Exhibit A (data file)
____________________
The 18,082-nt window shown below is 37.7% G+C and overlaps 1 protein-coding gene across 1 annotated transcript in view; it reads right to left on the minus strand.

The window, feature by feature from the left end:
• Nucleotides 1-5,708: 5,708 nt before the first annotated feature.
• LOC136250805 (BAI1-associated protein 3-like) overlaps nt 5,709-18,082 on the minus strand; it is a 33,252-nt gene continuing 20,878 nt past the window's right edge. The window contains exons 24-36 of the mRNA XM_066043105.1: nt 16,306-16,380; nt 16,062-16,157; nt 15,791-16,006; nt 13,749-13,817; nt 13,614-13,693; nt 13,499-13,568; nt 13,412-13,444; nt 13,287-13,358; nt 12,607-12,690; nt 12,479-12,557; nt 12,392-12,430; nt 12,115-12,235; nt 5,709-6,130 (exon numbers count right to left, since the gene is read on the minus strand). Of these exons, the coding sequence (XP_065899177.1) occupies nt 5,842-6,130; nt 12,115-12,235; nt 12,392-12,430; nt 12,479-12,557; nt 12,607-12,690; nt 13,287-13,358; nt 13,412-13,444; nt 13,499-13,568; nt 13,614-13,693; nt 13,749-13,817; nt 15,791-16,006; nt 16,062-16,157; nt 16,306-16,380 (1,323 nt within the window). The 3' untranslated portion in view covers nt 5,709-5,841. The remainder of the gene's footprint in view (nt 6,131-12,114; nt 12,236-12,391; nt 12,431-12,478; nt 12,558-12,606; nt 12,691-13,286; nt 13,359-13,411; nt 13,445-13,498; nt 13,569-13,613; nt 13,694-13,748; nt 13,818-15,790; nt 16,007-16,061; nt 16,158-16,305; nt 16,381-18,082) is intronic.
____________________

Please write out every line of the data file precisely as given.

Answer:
The 18,082-nt window shown below is 37.7% G+C and overlaps 1 protein-coding gene across 1 annotated transcript in view; it reads right to left on the minus strand.

The window, feature by feature from the left end:
• Nucleotides 1-5,708: 5,708 nt before the first annotated feature.
• LOC136250805 (BAI1-associated protein 3-like) overlaps nt 5,709-18,082 on the minus strand; it is a 33,252-nt gene continuing 20,878 nt past the window's right edge. The window contains exons 24-36 of the mRNA XM_066043105.1: nt 16,306-16,380; nt 16,062-16,157; nt 15,791-16,006; nt 13,749-13,817; nt 13,614-13,693; nt 13,499-13,568; nt 13,412-13,444; nt 13,287-13,358; nt 12,607-12,690; nt 12,479-12,557; nt 12,392-12,430; nt 12,115-12,235; nt 5,709-6,130 (exon numbers count right to left, since the gene is read on the minus strand). Of these exons, the coding sequence (XP_065899177.1) occupies nt 5,842-6,130; nt 12,115-12,235; nt 12,392-12,430; nt 12,479-12,557; nt 12,607-12,690; nt 13,287-13,358; nt 13,412-13,444; nt 13,499-13,568; nt 13,614-13,693; nt 13,749-13,817; nt 15,791-16,006; nt 16,062-16,157; nt 16,306-16,380 (1,323 nt within the window). The 3' untranslated portion in view covers nt 5,709-5,841. The remainder of the gene's footprint in view (nt 6,131-12,114; nt 12,236-12,391; nt 12,431-12,478; nt 12,558-12,606; nt 12,691-13,286; nt 13,359-13,411; nt 13,445-13,498; nt 13,569-13,613; nt 13,694-13,748; nt 13,818-15,790; nt 16,007-16,061; nt 16,158-16,305; nt 16,381-18,082) is intronic.